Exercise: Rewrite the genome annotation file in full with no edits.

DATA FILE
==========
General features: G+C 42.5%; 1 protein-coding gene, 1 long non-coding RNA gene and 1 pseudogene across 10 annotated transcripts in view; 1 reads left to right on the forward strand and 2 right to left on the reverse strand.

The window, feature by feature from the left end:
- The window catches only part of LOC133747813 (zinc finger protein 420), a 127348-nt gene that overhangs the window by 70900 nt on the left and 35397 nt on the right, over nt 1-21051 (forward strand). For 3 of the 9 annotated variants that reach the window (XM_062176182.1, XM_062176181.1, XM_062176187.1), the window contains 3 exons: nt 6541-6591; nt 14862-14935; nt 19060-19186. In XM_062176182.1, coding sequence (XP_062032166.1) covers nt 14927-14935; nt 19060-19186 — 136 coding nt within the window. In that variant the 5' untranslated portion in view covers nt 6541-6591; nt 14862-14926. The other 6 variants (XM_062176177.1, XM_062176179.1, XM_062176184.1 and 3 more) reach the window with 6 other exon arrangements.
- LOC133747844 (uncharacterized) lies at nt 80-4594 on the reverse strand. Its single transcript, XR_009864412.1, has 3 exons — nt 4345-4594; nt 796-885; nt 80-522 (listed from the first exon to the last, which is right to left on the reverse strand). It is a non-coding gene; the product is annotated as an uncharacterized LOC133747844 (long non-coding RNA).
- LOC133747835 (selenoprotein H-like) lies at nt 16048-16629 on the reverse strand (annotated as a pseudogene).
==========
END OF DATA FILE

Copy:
General features: G+C 42.5%; 1 protein-coding gene, 1 long non-coding RNA gene and 1 pseudogene across 10 annotated transcripts in view; 1 reads left to right on the forward strand and 2 right to left on the reverse strand.

The window, feature by feature from the left end:
- The window catches only part of LOC133747813 (zinc finger protein 420), a 127348-nt gene that overhangs the window by 70900 nt on the left and 35397 nt on the right, over nt 1-21051 (forward strand). For 3 of the 9 annotated variants that reach the window (XM_062176182.1, XM_062176181.1, XM_062176187.1), the window contains 3 exons: nt 6541-6591; nt 14862-14935; nt 19060-19186. In XM_062176182.1, coding sequence (XP_062032166.1) covers nt 14927-14935; nt 19060-19186 — 136 coding nt within the window. In that variant the 5' untranslated portion in view covers nt 6541-6591; nt 14862-14926. The other 6 variants (XM_062176177.1, XM_062176179.1, XM_062176184.1 and 3 more) reach the window with 6 other exon arrangements.
- LOC133747844 (uncharacterized) lies at nt 80-4594 on the reverse strand. Its single transcript, XR_009864412.1, has 3 exons — nt 4345-4594; nt 796-885; nt 80-522 (listed from the first exon to the last, which is right to left on the reverse strand). It is a non-coding gene; the product is annotated as an uncharacterized LOC133747844 (long non-coding RNA).
- LOC133747835 (selenoprotein H-like) lies at nt 16048-16629 on the reverse strand (annotated as a pseudogene).